Samuel Fuller amazingly does not receive significant attention from most film writers, even though the substance of the passing tangential references to his oeuvre that are made, belie the lack of interest. Andrew Spicer says of Fuller in his book, Film Noir, when reviewing the course of noir post-Touch of Evil (and I dispute the b-film-maker appellation):
“…there was an ‘underground’ culture that retained film noir as a critical cultural form. This underground tradition included… b-film-maker Samuel Fuller with Underworld USA (1961), Shock Corridor (1963) and the Naked Kiss (1964) [that]… attacked the beneficence of American capitalism and the sanctity of the suburban family, keeping alive a habit of irony, scepticism, absurdity and dark existentialism.”
Mark Cousins refers to Fuller only once in his The Story of Film, and then only when introducing 1920s cinema:
The primitive film-making of the early 1910s with its simple shots, raw frontal acting and rapid action, un-moderated by the expectations of the middle classes, was disappearing. Like a humpback whale it went deep underwater. There would be rumours of sightings in 1950s America in melodramas such as Johnny Guitar (1953), and in the films of Samuel Fuller.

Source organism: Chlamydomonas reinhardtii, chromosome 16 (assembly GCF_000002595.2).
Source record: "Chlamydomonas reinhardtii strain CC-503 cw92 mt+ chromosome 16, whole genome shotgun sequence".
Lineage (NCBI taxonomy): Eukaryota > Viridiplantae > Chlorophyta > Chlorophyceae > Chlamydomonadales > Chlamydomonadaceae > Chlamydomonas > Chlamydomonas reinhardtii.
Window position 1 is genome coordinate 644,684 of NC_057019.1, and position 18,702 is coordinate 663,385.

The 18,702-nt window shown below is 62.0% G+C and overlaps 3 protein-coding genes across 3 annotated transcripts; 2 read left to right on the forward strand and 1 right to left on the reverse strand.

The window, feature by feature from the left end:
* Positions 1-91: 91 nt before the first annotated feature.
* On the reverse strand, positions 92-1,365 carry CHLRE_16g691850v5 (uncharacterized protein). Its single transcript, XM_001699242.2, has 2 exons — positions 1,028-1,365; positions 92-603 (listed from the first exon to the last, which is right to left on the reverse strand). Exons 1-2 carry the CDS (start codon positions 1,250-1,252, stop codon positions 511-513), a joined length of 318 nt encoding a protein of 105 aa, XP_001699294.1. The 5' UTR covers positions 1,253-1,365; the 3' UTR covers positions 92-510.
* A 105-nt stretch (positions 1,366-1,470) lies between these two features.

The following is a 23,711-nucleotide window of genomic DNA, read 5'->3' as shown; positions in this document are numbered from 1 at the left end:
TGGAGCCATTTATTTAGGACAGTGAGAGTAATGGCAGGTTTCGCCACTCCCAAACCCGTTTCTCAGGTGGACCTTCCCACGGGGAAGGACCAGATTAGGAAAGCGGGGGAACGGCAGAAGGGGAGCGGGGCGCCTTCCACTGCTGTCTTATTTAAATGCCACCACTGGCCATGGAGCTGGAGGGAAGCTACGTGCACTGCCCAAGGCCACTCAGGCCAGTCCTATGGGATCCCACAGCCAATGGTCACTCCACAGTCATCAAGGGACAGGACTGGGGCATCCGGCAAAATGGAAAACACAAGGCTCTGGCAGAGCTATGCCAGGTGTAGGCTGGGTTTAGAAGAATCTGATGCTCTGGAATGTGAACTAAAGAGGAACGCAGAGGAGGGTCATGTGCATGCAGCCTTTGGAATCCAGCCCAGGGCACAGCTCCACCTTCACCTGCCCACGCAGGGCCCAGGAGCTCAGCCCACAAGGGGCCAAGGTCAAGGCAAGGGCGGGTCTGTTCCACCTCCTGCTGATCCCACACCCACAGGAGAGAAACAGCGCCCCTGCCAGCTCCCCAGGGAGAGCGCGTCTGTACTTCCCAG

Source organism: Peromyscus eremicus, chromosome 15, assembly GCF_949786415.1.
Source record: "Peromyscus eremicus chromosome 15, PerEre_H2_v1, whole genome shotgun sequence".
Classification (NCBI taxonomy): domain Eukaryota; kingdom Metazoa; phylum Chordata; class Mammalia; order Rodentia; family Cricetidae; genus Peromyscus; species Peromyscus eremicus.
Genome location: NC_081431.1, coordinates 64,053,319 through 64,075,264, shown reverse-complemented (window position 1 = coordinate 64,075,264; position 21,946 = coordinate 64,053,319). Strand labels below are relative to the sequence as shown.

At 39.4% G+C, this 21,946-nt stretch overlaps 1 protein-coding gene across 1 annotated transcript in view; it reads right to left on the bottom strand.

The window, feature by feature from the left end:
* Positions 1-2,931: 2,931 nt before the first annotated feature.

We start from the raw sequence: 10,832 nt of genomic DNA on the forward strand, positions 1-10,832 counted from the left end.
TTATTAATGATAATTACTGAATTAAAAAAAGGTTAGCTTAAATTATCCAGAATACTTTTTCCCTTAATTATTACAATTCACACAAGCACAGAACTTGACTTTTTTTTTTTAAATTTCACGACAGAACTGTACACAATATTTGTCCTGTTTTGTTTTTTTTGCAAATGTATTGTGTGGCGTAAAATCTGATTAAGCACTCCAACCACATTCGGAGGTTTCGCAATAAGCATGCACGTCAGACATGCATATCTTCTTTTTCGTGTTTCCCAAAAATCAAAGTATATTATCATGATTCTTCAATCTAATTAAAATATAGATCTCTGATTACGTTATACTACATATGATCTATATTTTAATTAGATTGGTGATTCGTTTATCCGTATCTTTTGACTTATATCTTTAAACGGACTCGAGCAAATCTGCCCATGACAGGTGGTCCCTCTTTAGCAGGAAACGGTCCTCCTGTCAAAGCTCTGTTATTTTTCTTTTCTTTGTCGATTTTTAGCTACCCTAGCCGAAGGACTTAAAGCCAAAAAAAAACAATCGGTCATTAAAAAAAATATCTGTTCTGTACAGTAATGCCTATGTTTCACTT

Fuller’s pulp melodramas are akin to guerrilla attacks on established certainties. In Underworld USA, where the rackets are under the spotlight, we have a fast and furious battle where the alienated existential anti-hero Tolly Devlin, driven initially by revenge finds a kind of redemption in a squalid death in the same back alley where the genesis of his dark vengeance is rooted. The women in his life find a new meaning and purpose in their lives: “We’ve got to finish the job for Tolly – or he died for nothing!”. Fear is overcome by courage. In Fuller’s noirs, it is the influence of strong women that hold the ethical and moral center. Tolly finds what he never knew existed in the b-girl Cuddles – love and giving of one’s self without reservation or guile to another. In each of the other Fuller noirs reviewed on FilmsNoir.Net, The Crimson Kimono (1959), The Naked Kiss (1964), and Pickup On South Street (1953), women hold the key to redemption.
The cast is superb, with Cliff Robertson’s performance as Tolly as nuanced as it could be, and Dolores Dorn as Cuddles steals the picture, with a simplicity and integrity that is matched by few more successful actresses. The roller-coaster score by George Duning is a brilliant accompaniment seamlessly flowing from a dramatic crescendo underscoring the adrenalin-fuelled action on the screen to a plaintive but subdued jazz motif that echoes the pathos that ensues.